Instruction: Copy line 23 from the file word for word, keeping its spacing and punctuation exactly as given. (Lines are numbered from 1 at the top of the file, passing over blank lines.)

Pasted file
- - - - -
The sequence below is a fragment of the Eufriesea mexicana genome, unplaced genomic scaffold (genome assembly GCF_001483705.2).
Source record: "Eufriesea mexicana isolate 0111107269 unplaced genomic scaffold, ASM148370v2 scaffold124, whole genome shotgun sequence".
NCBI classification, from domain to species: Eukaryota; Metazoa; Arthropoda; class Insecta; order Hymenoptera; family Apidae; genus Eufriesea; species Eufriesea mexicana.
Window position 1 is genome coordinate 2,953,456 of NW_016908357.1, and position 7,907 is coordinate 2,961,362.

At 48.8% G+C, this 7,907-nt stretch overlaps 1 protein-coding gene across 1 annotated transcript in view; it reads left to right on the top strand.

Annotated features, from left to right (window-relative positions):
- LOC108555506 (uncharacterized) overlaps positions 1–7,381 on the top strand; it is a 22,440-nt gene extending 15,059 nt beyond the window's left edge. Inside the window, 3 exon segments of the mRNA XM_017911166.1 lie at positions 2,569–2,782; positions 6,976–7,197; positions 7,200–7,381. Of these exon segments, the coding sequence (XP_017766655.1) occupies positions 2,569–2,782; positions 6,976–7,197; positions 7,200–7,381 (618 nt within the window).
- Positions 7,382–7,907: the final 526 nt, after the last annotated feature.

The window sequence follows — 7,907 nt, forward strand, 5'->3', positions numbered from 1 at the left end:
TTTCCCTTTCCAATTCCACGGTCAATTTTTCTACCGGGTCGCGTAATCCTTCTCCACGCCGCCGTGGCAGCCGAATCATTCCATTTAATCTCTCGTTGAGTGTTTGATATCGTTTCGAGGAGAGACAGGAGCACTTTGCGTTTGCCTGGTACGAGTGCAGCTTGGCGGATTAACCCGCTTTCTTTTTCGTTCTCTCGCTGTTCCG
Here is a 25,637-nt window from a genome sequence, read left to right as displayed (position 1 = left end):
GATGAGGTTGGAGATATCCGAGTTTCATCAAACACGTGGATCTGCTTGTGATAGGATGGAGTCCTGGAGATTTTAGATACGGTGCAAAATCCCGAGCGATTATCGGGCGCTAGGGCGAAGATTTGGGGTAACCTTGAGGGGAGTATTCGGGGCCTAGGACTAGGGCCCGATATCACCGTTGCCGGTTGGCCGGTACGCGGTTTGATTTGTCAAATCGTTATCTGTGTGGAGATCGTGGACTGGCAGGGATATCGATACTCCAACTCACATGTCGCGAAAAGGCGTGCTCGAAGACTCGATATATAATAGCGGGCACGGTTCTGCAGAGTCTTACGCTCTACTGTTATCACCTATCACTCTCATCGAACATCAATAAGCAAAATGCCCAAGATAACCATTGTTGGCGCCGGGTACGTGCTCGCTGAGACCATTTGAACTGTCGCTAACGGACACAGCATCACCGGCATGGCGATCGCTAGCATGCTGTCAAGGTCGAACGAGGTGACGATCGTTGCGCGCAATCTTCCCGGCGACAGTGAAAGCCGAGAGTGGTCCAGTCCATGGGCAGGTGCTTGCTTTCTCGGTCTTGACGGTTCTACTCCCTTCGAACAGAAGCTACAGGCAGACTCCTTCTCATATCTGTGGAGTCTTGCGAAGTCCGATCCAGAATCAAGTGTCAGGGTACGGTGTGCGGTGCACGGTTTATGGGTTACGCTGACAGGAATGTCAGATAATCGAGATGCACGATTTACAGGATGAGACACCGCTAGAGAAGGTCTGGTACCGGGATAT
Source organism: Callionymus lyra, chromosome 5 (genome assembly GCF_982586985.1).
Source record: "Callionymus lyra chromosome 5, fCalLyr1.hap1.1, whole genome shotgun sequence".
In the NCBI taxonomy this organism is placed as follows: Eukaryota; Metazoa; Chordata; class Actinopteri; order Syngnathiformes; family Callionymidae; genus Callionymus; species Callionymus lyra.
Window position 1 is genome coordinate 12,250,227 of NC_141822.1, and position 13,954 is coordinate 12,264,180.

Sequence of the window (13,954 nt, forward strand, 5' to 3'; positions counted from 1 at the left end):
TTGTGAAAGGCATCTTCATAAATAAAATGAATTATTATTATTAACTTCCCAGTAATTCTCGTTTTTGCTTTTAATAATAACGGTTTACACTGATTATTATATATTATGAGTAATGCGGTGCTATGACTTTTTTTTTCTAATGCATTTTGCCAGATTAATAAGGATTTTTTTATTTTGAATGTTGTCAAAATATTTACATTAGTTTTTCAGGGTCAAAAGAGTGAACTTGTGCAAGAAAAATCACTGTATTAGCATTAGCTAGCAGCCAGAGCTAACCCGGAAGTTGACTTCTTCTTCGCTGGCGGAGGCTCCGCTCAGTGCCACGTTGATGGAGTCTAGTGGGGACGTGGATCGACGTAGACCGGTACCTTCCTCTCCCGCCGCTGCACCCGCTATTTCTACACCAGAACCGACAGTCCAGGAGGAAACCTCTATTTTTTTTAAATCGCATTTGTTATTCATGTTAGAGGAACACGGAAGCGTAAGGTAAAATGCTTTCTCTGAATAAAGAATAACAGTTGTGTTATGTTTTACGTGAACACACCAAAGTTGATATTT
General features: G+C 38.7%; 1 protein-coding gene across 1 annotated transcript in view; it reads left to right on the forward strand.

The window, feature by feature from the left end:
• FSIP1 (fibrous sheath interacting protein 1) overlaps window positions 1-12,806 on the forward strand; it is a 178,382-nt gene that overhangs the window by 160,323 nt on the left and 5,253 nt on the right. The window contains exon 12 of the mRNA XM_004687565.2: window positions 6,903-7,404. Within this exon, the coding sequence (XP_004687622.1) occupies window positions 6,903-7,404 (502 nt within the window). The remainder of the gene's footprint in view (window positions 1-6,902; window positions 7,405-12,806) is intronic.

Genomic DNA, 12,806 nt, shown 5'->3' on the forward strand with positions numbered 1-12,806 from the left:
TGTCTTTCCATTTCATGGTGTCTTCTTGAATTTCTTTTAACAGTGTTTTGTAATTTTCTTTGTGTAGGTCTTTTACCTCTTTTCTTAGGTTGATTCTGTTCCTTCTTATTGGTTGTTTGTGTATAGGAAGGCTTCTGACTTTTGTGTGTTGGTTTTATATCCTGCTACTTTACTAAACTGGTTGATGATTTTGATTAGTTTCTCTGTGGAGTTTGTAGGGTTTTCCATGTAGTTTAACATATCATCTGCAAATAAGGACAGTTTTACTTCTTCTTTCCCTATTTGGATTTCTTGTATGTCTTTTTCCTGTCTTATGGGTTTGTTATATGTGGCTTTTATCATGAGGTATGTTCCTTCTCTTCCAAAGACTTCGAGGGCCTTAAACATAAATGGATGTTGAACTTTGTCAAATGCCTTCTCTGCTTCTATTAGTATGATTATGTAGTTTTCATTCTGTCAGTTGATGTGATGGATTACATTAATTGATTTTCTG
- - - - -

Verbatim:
TGTCTTTCCATTTCATGGTGTCTTCTTGAATTTCTTTTAACAGTGTTTTGTAATTTTCTTTGTGTAGGTCTTTTACCTCTTTTCTTAGGTTGATTCTGTTCCTTCTTATTGGTTGTTTGTGTATAGGAAGGCTTCTGACTTTTGTGTGTTGGTTTTATATCCTGCTACTTTACTAAACTGGTTGATGATTTTGATTAGTTTCTCTGTGGAGTTTGTAGGGTTTTCCATGTAGTTTAACATATCATCTGCAAATAAGGACAGTTTTACTTCTTCTTTCCCTATTTGGATTTCTTGTATGTCTTTTTCCTGTCTTATGGGTTTGTTATATGTGGCTTTTATCATGAGGTATGTTCCTTCTCTTCCAAAGACTTCGAGGGCCTTAAACATAAATGGATGTTGAACTTTGTCAAATGCCTTCTCTGCTTCTATTAGTATGATTATGTAGTTTTCATTCTGTCAGTTGATGTGATGGATTACATTAATTGATTTTCTG